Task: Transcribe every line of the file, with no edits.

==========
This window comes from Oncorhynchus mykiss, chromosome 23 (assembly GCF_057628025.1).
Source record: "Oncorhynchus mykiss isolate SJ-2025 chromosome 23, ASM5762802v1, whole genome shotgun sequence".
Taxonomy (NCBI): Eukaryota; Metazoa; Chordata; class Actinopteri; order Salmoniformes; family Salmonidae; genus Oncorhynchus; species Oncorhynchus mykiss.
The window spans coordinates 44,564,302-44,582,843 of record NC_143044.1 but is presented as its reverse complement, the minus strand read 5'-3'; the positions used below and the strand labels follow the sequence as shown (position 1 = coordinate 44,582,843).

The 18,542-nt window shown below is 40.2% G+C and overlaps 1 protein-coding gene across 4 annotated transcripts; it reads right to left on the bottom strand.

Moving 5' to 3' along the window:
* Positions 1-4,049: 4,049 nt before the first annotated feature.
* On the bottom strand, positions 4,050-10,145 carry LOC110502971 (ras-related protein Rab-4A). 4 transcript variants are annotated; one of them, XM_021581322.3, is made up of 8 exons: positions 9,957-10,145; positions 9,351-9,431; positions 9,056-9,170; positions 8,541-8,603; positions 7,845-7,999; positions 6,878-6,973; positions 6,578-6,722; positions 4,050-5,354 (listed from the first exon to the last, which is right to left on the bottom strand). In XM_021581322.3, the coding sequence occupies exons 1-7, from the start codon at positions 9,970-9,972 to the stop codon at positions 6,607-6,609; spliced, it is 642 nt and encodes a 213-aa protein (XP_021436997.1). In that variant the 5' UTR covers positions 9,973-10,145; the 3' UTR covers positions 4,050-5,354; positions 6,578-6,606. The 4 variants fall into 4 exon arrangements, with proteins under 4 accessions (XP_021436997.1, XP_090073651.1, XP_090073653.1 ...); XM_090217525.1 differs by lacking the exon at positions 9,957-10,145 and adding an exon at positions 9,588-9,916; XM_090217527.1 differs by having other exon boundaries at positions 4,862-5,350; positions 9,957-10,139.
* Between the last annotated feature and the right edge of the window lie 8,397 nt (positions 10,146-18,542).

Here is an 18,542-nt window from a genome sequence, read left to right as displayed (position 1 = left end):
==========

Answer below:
This window comes from Oncorhynchus mykiss, chromosome 23 (assembly GCF_057628025.1).
Source record: "Oncorhynchus mykiss isolate SJ-2025 chromosome 23, ASM5762802v1, whole genome shotgun sequence".
Taxonomy (NCBI): Eukaryota; Metazoa; Chordata; class Actinopteri; order Salmoniformes; family Salmonidae; genus Oncorhynchus; species Oncorhynchus mykiss.
The window spans coordinates 44,564,302-44,582,843 of record NC_143044.1 but is presented as its reverse complement, the minus strand read 5'-3'; the positions used below and the strand labels follow the sequence as shown (position 1 = coordinate 44,582,843).

The 18,542-nt window shown below is 40.2% G+C and overlaps 1 protein-coding gene across 4 annotated transcripts; it reads right to left on the bottom strand.

Moving 5' to 3' along the window:
* Positions 1-4,049: 4,049 nt before the first annotated feature.
* On the bottom strand, positions 4,050-10,145 carry LOC110502971 (ras-related protein Rab-4A). 4 transcript variants are annotated; one of them, XM_021581322.3, is made up of 8 exons: positions 9,957-10,145; positions 9,351-9,431; positions 9,056-9,170; positions 8,541-8,603; positions 7,845-7,999; positions 6,878-6,973; positions 6,578-6,722; positions 4,050-5,354 (listed from the first exon to the last, which is right to left on the bottom strand). In XM_021581322.3, the coding sequence occupies exons 1-7, from the start codon at positions 9,970-9,972 to the stop codon at positions 6,607-6,609; spliced, it is 642 nt and encodes a 213-aa protein (XP_021436997.1). In that variant the 5' UTR covers positions 9,973-10,145; the 3' UTR covers positions 4,050-5,354; positions 6,578-6,606. The 4 variants fall into 4 exon arrangements, with proteins under 4 accessions (XP_021436997.1, XP_090073651.1, XP_090073653.1 ...); XM_090217525.1 differs by lacking the exon at positions 9,957-10,145 and adding an exon at positions 9,588-9,916; XM_090217527.1 differs by having other exon boundaries at positions 4,862-5,350; positions 9,957-10,139.
* Between the last annotated feature and the right edge of the window lie 8,397 nt (positions 10,146-18,542).

Here is an 18,542-nt window from a genome sequence, read left to right as displayed (position 1 = left end):